Speaking on a panel at an industry conference in New York Thursday, Fox Television Stations CEO Jack Abernethy said he was far from sold on ATSC 3.0, the new broadcasting TV standard now pending FCC approval.
“From a technology standpoint, it’s a 10, the capability is terrific,” said Abernethy. “In terms of business models, we’re maybe at a 5. But we’re working on it.”
But three of Abernethy’s fellow panelists at TVNewsCheck‘s TV2020: Monetizing ATSC 3.0 conference expressed unqualified enthusiasm for implementing the standard. They maintained it would enhance their existing business of serving high-quality programming for viewers and advertisers, while potential new services like targeted advertising and datacasting could mean significant revenue growth.
David Smith, executive chairman of Sinclair Broadcast Group, said that the standard will open up a host of new businesses that will transform broadcasting into a fast-growing industry once again.
“There will be no shortage of thought, and business models rolling off the back of this thing…. The opportunity is unlimited,” said Smith, whose group now counts 173 stations in 81 markets.
“It’s essential for this industry to survive to have ATSC 3.0 in the marketplace as fast as possible.”
“There’s a ton of upside,” agreed Raycom Media CEO Pat LaPlatney. “We’ve just got to move as quickly as possible to roll it out.”
“We’re all in,” added Perry Sook, CEO of Nexstar Broadcasting, which will operate 171 stations reaching 62 markets after its acquisition of Media General is complete. “It’s the next technological revolution of our business. At a base level, it will provide an enhanced viewing experience for viewers and advertisers. It’s just a matter of rolling it out.”
Sook said making the initial transition would cost $250,000 to $500,000 per call-letter station, which he said was an easily digestible investment. Building out the full capabilities of 3.0 through a multi-transmitter single-frequency network (SFN) architecture would raise the tab considerably, but that wouldn’t have to be done right away.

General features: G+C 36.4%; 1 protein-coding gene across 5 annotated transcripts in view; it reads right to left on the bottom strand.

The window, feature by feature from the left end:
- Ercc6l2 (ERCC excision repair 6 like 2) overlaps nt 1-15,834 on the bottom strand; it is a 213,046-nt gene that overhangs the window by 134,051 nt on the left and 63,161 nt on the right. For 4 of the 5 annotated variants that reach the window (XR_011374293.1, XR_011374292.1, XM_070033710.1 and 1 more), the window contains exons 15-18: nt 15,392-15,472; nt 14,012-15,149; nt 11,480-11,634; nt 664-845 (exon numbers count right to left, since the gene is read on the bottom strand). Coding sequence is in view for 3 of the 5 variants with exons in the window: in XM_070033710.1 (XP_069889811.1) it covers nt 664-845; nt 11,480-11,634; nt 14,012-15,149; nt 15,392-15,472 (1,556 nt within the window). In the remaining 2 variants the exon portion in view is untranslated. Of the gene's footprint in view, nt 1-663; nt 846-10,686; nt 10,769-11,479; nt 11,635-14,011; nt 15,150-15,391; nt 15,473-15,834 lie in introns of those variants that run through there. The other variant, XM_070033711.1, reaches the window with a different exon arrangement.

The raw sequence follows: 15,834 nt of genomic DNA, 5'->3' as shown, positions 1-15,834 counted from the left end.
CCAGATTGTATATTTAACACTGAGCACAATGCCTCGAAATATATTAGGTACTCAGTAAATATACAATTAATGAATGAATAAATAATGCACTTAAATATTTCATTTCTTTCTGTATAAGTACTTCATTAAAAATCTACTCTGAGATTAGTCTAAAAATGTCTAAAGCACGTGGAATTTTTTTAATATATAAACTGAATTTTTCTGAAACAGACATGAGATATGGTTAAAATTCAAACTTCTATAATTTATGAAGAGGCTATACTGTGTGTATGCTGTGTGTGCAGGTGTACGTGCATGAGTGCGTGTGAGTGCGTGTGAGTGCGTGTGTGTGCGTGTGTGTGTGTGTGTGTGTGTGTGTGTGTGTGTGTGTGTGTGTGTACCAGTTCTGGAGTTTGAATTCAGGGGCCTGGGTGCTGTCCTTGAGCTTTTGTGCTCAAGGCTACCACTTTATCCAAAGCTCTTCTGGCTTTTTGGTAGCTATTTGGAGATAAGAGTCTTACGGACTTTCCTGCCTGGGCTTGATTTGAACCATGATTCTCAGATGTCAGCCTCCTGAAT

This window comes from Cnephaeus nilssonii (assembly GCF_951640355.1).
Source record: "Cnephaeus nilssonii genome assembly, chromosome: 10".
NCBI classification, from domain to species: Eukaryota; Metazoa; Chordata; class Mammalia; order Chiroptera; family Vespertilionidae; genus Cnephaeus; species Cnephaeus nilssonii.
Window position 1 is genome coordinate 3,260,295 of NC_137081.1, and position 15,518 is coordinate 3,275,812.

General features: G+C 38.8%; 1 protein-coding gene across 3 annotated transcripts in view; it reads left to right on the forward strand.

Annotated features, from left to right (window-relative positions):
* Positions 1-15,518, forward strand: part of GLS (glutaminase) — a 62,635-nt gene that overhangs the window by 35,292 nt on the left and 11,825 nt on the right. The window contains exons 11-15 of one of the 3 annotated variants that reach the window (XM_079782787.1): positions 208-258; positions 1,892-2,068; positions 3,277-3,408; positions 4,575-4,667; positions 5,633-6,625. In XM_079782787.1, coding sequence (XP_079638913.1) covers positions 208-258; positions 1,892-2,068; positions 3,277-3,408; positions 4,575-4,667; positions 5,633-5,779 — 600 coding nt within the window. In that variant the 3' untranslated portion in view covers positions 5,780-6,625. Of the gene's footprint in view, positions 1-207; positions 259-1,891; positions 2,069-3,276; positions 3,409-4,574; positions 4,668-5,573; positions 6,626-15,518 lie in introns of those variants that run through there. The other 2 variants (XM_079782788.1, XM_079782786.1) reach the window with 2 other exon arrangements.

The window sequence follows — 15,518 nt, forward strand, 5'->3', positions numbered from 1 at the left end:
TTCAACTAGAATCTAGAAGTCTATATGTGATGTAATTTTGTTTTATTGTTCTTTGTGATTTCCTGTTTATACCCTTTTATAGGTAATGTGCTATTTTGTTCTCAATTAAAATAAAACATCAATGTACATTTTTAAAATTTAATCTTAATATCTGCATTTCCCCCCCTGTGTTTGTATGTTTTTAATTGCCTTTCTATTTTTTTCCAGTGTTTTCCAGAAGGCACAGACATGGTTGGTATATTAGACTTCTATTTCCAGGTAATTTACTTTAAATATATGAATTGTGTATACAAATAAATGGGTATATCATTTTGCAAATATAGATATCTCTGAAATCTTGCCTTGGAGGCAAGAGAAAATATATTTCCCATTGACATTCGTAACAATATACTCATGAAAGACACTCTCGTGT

“It will be more of a crawl-walk-run type of build,” he said.
Smith said that previous efforts by broadcasters to launch new businesses with their spectrum, such as the iBlast datacasting initiative and Fox and NBC’s Mobile Content Venture aimed at mobile TV, had failed because of inferior technology. He said that wouldn’t happen with 3.0, which Sinclair has already been broadcasting successfully in Washington and Baltimore.
Smith said that another of the key benefits is the ability to broadcast to mobile devices.
And because the 3.0 system is designed to use an IP backchannel to connect with receiver devices such as smart TVs, tablets and smartphones, other opportunities identified by the proponents were addressable advertising and viewer measurement.
Smith said that broadcasters don’t believe the measurement numbers coming from Nielsen and comScore, and that Sinclair is developing its own measurement system for 3.0, which it will eventually make accessible to the entire industry.
Abernethy was fully behind that idea: “I think coming up with a measurement system is the most important thing for this industry, and I have been frustrated with the lack of effort on that .… If we could create a measuring system that was actually accurate, that would be more valuable in my view than everything else we’ve described.”
See all of TVNewsCheck’s TV2020 coverage here.